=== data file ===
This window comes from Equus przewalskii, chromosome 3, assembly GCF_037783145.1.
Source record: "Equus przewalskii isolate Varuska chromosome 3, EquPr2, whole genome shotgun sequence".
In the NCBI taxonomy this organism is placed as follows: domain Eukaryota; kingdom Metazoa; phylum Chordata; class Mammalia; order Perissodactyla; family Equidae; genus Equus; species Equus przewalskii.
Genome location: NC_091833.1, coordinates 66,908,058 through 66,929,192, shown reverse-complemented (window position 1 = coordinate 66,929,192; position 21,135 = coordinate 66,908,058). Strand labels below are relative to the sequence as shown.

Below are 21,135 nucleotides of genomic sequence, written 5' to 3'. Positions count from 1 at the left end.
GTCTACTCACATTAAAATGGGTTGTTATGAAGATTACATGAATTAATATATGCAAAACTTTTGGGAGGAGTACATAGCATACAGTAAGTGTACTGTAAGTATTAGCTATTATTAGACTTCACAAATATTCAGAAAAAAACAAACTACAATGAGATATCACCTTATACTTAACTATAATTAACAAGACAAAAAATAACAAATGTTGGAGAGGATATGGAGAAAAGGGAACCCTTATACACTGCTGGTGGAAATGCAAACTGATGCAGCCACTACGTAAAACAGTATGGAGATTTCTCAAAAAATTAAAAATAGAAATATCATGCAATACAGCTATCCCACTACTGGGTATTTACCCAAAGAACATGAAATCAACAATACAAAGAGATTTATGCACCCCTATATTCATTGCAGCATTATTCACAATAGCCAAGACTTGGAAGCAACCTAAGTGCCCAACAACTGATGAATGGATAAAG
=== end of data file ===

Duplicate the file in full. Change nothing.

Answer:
This window comes from Equus przewalskii, chromosome 3, assembly GCF_037783145.1.
Source record: "Equus przewalskii isolate Varuska chromosome 3, EquPr2, whole genome shotgun sequence".
In the NCBI taxonomy this organism is placed as follows: domain Eukaryota; kingdom Metazoa; phylum Chordata; class Mammalia; order Perissodactyla; family Equidae; genus Equus; species Equus przewalskii.
Genome location: NC_091833.1, coordinates 66,908,058 through 66,929,192, shown reverse-complemented (window position 1 = coordinate 66,929,192; position 21,135 = coordinate 66,908,058). Strand labels below are relative to the sequence as shown.

Below are 21,135 nucleotides of genomic sequence, written 5' to 3'. Positions count from 1 at the left end.
GTCTACTCACATTAAAATGGGTTGTTATGAAGATTACATGAATTAATATATGCAAAACTTTTGGGAGGAGTACATAGCATACAGTAAGTGTACTGTAAGTATTAGCTATTATTAGACTTCACAAATATTCAGAAAAAAACAAACTACAATGAGATATCACCTTATACTTAACTATAATTAACAAGACAAAAAATAACAAATGTTGGAGAGGATATGGAGAAAAGGGAACCCTTATACACTGCTGGTGGAAATGCAAACTGATGCAGCCACTACGTAAAACAGTATGGAGATTTCTCAAAAAATTAAAAATAGAAATATCATGCAATACAGCTATCCCACTACTGGGTATTTACCCAAAGAACATGAAATCAACAATACAAAGAGATTTATGCACCCCTATATTCATTGCAGCATTATTCACAATAGCCAAGACTTGGAAGCAACCTAAGTGCCCAACAACTGATGAATGGATAAAG